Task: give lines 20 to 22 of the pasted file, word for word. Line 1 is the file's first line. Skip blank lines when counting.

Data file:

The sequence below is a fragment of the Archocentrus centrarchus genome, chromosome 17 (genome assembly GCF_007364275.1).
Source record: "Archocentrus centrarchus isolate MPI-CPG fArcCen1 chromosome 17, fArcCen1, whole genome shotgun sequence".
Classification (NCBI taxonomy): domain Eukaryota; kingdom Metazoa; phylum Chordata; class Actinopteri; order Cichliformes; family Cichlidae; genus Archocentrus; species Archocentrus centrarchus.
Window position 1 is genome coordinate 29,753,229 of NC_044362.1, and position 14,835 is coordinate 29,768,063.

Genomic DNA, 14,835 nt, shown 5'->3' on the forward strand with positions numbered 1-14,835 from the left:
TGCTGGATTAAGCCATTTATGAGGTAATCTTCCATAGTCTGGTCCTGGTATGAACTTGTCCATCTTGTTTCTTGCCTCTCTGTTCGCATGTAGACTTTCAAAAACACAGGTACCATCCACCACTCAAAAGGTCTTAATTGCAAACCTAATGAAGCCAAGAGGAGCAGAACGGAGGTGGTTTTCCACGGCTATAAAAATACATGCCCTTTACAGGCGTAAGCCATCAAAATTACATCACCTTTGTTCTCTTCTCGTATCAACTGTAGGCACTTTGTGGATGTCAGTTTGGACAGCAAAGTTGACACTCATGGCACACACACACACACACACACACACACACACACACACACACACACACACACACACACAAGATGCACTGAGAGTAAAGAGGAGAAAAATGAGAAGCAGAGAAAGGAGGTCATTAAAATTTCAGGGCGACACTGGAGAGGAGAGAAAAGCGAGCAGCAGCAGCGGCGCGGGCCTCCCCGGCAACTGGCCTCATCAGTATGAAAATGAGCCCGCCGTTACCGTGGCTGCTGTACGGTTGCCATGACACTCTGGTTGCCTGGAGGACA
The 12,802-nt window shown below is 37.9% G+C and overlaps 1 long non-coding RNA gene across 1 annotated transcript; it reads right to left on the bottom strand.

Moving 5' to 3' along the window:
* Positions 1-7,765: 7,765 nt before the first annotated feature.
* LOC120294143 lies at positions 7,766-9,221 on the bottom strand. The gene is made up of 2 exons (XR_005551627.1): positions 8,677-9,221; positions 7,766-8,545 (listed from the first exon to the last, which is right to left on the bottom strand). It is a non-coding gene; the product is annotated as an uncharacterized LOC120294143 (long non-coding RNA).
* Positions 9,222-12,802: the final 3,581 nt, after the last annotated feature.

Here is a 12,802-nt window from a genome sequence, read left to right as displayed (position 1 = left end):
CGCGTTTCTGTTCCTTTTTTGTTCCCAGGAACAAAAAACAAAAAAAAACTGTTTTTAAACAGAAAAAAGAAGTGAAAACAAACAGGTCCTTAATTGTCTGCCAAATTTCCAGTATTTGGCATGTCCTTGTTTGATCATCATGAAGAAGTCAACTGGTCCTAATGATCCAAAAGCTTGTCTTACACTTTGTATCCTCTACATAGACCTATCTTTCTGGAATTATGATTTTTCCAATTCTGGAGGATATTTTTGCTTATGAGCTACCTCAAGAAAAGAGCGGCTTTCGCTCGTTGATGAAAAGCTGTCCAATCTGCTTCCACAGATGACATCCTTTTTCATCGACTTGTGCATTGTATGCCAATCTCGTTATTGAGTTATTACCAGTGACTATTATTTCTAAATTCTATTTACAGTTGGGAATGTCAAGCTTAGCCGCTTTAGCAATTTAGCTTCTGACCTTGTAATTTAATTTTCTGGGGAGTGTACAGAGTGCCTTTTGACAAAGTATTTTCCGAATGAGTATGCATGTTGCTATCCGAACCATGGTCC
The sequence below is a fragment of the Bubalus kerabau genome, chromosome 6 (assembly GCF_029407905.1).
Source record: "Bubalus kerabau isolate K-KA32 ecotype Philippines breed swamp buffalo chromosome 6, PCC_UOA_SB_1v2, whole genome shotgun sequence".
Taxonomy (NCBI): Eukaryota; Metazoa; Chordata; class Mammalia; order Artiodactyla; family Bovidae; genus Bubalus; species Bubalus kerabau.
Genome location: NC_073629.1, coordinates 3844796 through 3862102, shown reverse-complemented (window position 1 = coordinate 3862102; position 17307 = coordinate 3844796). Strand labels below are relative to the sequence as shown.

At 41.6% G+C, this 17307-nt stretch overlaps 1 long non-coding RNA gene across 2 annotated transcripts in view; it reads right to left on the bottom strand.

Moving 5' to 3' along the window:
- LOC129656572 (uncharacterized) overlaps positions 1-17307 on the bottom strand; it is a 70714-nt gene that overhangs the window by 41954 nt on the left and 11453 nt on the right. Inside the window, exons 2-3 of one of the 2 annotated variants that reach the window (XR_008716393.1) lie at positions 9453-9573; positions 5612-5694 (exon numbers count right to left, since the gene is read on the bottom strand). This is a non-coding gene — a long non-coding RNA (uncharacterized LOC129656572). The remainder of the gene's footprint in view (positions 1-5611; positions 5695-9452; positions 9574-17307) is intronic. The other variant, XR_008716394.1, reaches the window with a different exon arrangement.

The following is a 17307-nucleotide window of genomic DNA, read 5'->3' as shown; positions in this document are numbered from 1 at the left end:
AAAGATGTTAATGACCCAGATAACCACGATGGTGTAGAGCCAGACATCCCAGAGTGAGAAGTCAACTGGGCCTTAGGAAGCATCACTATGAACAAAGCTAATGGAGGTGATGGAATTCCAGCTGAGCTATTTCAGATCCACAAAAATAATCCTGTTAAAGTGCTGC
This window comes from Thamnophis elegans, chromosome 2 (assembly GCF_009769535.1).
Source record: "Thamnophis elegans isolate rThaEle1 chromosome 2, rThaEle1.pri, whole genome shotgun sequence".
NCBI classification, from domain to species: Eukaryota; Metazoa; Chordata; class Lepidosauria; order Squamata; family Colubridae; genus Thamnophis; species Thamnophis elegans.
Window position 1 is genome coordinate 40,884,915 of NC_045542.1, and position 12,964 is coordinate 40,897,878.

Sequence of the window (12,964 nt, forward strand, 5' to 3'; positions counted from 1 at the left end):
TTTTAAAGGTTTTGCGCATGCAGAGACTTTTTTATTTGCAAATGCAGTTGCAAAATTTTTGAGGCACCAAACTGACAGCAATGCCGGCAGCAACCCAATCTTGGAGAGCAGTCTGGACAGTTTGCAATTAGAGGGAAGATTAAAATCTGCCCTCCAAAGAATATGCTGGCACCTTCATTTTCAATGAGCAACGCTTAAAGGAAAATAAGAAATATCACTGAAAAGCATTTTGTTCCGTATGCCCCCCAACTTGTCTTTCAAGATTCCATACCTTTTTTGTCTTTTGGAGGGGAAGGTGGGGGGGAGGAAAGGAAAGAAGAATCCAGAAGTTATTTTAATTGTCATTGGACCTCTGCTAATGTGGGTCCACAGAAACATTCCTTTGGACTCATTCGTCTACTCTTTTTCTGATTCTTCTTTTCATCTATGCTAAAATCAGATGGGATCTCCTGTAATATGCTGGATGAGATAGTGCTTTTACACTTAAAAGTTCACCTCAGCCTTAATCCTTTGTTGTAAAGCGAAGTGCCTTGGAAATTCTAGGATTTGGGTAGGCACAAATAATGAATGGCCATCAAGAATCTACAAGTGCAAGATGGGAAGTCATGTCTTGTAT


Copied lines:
- LOC129656572 (uncharacterized) overlaps positions 1-17307 on the bottom strand; it is a 70714-nt gene that overhangs the window by 41954 nt on the left and 11453 nt on the right. Inside the window, exons 2-3 of one of the 2 annotated variants that reach the window (XR_008716393.1) lie at positions 9453-9573; positions 5612-5694 (exon numbers count right to left, since the gene is read on the bottom strand). This is a non-coding gene — a long non-coding RNA (uncharacterized LOC129656572). The remainder of the gene's footprint in view (positions 1-5611; positions 5695-9452; positions 9574-17307) is intronic. The other variant, XR_008716394.1, reaches the window with a different exon arrangement.

The following is a 17307-nucleotide window of genomic DNA, read 5'->3' as shown; positions in this document are numbered from 1 at the left end:
AAAGATGTTAATGACCCAGATAACCACGATGGTGTAGAGCCAGACATCCCAGAGTGAGAAGTCAACTGGGCCTTAGGAAGCATCACTATGAACAAAGCTAATGGAGGTGATGGAATTCCAGCTGAGCTATTTCAGATCCACAAAAATAATCCTGTTAAAGTGCTGC